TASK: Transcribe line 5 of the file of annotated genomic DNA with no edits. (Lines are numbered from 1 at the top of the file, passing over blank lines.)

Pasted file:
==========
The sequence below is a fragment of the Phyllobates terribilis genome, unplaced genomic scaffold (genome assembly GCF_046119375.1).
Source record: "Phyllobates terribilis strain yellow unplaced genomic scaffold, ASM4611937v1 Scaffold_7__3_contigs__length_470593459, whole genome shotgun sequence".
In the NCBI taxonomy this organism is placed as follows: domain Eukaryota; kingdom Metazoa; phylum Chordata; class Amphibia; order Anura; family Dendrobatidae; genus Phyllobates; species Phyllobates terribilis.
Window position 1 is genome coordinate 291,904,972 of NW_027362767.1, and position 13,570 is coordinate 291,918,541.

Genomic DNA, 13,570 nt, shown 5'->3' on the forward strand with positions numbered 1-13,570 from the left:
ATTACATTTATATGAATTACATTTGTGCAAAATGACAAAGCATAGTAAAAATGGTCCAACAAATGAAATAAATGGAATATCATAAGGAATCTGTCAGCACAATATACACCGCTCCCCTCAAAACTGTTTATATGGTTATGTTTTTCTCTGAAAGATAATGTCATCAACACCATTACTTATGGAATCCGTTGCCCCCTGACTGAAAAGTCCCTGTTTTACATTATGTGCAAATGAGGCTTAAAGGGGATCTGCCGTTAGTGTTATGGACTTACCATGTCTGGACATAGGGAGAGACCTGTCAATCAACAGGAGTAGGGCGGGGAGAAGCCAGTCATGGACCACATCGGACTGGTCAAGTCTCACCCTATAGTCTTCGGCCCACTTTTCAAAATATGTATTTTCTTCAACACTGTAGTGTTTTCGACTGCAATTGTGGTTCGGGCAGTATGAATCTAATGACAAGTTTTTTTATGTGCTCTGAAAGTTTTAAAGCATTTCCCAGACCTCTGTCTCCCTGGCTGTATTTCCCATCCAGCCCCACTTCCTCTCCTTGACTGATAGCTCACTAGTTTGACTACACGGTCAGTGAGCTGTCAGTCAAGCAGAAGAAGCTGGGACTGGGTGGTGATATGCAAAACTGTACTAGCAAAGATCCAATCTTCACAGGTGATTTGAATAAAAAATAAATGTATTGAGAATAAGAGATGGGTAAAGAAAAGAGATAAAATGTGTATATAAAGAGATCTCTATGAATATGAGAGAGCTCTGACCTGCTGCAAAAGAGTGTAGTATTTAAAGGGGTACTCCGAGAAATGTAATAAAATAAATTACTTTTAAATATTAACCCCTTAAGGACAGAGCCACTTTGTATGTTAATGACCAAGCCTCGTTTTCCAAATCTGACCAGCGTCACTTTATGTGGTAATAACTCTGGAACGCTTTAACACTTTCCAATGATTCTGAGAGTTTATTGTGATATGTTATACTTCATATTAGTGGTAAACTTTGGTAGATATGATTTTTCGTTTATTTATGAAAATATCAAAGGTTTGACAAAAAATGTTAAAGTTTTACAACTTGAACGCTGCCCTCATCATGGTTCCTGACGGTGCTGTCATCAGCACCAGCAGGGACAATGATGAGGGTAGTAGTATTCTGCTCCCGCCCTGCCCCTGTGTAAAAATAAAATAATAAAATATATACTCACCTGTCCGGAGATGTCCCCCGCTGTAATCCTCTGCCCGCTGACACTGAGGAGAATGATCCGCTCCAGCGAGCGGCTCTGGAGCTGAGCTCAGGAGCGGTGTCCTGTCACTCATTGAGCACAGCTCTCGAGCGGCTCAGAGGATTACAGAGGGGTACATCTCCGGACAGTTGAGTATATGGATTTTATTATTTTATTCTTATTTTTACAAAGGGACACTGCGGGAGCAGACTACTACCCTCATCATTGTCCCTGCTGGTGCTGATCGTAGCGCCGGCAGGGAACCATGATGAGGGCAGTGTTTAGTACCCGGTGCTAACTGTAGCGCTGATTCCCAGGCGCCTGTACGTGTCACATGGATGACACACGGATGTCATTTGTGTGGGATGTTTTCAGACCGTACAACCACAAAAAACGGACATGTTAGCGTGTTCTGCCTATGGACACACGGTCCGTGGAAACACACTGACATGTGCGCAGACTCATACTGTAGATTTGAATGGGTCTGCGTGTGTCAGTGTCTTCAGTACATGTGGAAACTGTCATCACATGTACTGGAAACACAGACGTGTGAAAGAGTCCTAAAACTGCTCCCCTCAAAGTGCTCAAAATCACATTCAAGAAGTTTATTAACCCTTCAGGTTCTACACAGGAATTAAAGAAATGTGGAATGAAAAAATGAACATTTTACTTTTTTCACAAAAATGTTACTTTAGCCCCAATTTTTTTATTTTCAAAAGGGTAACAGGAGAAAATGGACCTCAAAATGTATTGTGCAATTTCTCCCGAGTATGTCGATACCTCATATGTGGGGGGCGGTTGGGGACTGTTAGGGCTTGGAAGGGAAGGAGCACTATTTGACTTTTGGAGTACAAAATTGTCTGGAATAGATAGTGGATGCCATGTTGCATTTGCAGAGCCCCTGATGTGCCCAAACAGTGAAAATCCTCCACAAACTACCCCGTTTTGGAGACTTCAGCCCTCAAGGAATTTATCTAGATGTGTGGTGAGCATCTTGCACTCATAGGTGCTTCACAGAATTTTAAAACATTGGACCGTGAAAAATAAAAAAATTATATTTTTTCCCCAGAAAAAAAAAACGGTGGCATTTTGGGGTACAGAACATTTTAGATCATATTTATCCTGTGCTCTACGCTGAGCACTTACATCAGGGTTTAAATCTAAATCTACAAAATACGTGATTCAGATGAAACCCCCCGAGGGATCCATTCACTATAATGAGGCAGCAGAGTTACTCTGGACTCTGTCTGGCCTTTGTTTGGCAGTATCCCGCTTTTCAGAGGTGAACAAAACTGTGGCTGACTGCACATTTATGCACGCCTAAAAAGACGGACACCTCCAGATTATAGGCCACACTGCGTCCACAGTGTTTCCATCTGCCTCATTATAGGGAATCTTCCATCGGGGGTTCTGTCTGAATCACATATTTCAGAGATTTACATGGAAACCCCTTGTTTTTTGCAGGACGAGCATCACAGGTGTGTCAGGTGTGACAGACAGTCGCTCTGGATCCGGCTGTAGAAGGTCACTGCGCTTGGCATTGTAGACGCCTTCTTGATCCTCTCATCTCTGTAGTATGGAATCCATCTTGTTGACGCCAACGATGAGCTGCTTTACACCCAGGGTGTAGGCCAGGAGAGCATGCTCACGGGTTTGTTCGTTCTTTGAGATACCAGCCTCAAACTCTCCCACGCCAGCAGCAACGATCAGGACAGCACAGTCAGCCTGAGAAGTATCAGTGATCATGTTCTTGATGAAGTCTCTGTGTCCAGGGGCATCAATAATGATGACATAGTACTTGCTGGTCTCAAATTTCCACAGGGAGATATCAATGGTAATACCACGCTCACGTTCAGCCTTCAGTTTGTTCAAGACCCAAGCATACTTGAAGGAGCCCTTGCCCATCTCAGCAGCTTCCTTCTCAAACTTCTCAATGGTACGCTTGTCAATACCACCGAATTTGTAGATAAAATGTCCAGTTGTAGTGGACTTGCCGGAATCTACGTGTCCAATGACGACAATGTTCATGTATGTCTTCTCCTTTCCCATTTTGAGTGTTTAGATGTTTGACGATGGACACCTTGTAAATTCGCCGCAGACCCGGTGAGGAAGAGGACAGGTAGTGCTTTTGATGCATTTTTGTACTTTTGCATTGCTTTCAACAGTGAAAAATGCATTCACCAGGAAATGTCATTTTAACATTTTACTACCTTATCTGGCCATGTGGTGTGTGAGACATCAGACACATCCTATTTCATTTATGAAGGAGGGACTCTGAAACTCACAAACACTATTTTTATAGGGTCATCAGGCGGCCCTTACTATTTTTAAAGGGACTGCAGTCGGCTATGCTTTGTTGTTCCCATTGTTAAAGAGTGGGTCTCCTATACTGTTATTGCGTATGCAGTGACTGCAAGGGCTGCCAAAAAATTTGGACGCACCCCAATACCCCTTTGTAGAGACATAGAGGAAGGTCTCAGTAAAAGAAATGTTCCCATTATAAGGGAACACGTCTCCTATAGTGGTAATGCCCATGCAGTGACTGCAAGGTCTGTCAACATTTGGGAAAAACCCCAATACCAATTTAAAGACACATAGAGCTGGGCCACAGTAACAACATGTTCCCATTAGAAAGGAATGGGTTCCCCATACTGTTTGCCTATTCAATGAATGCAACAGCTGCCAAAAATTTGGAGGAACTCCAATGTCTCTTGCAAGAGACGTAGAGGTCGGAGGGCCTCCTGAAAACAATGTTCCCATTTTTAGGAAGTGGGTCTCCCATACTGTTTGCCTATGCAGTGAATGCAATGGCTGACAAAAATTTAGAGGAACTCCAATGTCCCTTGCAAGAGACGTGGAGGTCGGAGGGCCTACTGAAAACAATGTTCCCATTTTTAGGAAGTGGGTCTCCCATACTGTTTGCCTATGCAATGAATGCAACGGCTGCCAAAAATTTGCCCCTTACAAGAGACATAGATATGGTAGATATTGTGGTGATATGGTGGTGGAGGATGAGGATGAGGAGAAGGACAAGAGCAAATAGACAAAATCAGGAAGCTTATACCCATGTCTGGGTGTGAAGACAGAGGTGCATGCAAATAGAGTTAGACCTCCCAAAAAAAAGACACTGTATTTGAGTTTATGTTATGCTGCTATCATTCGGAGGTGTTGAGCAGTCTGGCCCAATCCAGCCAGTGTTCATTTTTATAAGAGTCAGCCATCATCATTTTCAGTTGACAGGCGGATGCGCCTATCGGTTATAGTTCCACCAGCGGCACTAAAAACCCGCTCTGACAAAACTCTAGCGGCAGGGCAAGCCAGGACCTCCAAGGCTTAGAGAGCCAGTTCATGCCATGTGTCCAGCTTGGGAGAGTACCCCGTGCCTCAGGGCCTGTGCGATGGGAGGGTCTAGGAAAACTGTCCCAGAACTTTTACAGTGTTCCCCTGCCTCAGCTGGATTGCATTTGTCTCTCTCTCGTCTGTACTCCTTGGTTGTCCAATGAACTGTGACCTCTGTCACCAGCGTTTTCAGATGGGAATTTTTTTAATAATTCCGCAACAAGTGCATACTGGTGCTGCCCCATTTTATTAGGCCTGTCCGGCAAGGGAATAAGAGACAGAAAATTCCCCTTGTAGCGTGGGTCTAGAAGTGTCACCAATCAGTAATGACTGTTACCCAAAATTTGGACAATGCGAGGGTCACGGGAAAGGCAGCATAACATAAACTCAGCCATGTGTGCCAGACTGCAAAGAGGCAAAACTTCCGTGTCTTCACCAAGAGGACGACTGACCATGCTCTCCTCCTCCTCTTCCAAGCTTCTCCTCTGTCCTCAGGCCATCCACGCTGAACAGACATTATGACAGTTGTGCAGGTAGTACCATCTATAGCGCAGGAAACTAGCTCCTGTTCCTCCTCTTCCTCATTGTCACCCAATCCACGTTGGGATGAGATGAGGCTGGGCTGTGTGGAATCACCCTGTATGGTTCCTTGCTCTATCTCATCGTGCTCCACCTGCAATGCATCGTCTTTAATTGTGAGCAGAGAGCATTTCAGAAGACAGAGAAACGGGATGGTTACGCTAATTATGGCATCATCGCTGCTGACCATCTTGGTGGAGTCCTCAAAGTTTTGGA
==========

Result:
Genomic DNA, 13,570 nt, shown 5'->3' on the forward strand with positions numbered 1-13,570 from the left: